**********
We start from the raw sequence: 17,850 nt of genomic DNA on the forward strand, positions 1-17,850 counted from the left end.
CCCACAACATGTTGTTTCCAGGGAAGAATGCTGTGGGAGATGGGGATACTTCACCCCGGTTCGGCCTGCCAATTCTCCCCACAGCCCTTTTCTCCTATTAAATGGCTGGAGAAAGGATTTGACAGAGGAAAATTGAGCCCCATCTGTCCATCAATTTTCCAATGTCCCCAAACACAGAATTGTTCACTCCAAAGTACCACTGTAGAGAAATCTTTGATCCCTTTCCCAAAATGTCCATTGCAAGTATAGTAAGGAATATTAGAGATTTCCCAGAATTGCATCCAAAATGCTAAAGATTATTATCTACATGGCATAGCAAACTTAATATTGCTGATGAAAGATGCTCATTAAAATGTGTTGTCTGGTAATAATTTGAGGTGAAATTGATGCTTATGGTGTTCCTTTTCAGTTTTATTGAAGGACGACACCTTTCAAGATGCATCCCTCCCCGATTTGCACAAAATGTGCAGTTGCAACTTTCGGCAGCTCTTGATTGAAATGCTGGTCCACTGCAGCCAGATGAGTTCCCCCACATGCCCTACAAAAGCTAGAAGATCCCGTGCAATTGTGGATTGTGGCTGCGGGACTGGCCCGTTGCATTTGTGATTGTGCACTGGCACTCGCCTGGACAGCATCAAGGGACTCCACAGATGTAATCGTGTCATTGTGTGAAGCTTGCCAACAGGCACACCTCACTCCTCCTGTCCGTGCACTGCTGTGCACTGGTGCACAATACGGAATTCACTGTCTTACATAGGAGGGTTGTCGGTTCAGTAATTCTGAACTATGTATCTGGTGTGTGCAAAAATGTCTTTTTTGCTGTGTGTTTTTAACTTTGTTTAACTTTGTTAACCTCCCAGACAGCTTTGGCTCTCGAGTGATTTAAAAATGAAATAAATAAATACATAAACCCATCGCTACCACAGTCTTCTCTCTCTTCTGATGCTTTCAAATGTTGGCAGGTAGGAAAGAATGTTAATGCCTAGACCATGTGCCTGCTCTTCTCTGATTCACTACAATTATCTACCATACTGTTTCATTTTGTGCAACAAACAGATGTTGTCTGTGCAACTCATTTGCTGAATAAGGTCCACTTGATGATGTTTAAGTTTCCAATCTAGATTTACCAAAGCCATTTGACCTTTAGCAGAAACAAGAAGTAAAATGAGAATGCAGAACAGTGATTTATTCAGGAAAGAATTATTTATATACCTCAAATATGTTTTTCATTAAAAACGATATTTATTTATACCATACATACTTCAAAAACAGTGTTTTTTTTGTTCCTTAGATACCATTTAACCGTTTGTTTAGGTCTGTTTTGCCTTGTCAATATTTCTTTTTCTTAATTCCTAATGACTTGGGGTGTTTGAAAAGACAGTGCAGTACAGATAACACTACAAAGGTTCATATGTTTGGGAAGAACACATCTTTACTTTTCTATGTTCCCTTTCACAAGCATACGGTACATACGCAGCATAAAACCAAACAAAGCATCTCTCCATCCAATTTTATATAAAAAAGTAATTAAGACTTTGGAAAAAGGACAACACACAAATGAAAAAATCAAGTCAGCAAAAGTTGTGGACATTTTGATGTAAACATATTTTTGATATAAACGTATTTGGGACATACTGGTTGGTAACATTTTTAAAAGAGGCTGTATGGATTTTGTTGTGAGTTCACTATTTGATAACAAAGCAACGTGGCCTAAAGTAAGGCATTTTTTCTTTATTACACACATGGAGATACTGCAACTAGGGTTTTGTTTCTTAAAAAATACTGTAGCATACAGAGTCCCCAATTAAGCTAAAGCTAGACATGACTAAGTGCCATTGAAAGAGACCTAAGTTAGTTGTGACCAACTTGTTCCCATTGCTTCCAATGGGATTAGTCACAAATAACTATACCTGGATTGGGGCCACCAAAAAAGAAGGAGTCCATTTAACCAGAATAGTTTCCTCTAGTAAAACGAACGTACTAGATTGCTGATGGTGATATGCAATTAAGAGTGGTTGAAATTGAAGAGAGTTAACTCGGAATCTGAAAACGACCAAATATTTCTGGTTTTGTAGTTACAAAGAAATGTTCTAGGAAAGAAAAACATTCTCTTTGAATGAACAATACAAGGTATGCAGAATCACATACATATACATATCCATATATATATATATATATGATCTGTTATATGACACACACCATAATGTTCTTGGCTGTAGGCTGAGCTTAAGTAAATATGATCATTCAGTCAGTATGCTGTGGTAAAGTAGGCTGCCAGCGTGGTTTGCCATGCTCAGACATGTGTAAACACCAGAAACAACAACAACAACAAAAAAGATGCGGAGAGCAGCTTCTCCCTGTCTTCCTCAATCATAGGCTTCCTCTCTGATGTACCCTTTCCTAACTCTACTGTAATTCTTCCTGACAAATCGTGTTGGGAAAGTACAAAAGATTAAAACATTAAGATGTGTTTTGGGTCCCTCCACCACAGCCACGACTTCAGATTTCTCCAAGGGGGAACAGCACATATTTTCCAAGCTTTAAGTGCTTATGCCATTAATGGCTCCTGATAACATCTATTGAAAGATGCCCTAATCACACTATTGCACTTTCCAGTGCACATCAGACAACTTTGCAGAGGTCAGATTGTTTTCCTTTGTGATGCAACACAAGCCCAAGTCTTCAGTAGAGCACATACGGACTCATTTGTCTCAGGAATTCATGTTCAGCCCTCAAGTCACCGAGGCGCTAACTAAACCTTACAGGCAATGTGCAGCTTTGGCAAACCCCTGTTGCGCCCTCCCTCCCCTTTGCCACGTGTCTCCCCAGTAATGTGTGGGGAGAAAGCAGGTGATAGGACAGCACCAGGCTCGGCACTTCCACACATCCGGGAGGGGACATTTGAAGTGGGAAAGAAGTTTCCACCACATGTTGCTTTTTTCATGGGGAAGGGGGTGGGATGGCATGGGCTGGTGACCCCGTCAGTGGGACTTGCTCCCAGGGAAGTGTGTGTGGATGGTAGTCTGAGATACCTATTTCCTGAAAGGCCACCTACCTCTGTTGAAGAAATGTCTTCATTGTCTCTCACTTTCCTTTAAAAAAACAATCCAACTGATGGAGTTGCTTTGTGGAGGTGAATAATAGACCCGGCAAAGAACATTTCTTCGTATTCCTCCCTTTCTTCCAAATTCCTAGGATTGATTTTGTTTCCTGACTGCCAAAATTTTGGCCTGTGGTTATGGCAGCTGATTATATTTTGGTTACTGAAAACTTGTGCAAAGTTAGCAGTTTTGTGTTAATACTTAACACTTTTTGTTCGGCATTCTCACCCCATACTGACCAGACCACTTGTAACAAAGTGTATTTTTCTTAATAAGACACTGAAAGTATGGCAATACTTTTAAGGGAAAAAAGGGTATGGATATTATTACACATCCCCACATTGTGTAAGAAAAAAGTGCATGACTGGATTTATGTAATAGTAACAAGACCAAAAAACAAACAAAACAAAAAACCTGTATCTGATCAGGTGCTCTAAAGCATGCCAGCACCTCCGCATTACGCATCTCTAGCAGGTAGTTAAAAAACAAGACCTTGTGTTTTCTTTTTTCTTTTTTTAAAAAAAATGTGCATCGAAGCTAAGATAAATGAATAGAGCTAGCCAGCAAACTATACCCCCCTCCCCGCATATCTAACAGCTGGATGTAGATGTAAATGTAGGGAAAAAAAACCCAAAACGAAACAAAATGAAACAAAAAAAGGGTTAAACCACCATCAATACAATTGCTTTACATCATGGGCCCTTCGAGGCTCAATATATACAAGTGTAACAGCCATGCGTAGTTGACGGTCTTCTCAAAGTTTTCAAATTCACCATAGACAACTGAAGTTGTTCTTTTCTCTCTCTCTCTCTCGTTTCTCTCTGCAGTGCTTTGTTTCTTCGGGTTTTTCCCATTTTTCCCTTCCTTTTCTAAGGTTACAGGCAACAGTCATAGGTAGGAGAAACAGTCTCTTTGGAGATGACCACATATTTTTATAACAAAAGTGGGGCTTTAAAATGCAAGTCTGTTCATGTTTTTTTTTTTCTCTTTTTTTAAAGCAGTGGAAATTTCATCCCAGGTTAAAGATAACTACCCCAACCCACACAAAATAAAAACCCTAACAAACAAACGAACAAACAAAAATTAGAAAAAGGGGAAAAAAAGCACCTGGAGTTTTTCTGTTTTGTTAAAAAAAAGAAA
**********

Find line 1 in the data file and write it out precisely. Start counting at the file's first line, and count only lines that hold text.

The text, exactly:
We start from the raw sequence: 17,850 nt of genomic DNA on the forward strand, positions 1-17,850 counted from the left end.